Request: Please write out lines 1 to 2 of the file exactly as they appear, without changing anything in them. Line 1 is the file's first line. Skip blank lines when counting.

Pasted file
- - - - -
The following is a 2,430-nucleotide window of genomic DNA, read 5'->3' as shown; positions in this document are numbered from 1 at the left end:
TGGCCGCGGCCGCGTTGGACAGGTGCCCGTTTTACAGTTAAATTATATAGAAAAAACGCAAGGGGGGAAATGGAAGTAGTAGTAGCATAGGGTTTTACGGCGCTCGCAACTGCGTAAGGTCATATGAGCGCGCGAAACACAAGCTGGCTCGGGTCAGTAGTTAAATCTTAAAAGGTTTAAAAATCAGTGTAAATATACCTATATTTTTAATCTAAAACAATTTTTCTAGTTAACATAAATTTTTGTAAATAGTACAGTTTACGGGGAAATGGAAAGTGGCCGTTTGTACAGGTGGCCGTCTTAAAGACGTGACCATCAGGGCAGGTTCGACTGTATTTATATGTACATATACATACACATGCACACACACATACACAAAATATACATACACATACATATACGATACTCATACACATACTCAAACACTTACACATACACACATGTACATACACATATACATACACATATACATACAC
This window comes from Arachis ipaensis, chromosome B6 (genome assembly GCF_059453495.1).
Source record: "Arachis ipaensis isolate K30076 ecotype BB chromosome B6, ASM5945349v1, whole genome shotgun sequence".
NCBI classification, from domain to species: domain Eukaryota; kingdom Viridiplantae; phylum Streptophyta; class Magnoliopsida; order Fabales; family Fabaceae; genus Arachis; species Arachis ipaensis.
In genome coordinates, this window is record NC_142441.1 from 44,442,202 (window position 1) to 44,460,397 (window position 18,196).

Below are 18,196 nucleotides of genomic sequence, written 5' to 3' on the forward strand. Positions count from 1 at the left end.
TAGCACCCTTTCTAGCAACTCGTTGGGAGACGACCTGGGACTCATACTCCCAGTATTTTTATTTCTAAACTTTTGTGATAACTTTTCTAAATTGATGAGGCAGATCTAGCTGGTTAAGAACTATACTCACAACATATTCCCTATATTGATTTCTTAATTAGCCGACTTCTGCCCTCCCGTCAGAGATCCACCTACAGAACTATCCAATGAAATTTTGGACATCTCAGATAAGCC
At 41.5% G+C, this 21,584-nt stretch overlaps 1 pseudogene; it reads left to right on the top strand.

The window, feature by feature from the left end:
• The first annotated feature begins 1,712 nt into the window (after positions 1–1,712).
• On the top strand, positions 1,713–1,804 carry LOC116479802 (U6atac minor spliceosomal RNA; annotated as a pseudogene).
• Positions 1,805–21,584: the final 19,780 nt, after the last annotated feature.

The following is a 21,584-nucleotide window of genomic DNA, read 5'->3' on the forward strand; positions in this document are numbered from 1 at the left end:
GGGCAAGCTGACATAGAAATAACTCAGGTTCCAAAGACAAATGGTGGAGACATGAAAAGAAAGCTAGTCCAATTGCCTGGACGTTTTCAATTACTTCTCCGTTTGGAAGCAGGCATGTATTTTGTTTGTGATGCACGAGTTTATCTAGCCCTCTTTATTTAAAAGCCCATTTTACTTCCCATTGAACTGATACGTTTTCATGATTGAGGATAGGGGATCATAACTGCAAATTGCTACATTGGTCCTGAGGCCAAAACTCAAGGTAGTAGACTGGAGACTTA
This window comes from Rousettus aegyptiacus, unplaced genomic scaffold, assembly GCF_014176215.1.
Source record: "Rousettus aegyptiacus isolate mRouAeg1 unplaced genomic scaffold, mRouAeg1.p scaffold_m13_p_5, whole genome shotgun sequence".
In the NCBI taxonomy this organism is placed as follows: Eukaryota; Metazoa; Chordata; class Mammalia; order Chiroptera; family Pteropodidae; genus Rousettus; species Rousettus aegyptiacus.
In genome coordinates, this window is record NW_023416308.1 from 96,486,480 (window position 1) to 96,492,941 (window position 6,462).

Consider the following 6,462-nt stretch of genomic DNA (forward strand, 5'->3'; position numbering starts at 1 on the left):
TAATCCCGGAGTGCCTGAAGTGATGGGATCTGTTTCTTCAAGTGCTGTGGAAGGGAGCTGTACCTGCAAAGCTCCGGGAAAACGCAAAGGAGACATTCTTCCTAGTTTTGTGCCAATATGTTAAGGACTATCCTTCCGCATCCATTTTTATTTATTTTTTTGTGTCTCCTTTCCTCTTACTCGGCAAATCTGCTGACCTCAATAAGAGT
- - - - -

The following is a 2,430-nucleotide window of genomic DNA, read 5'->3' as shown; positions in this document are numbered from 1 at the left end:
TGGCCGCGGCCGCGTTGGACAGGTGCCCGTTTTACAGTTAAATTATATAGAAAAAACGCAAGGGGGGAAATGGAAGTAGTAGTAGCATAGGGTTTTACGGCGCTCGCAACTGCGTAAGGTCATATGAGCGCGCGAAACACAAGCTGGCTCGGGTCAGTAGTTAAATCTTAAAAGGTTTAAAAATCAGTGTAAATATACCTATATTTTTAATCTAAAACAATTTTTCTAGTTAACATAAATTTTTGTAAATAGTACAGTTTACGGGGAAATGGAAAGTGGCCGTTTGTACAGGTGGCCGTCTTAAAGACGTGACCATCAGGGCAGGTTCGACTGTATTTATATGTACATATACATACACATGCACACACACATACACAAAATATACATACACATACATATACGATACTCATACACATACTCAAACACTTACACATACACACATGTACATACACATATACATACACATATACATACAC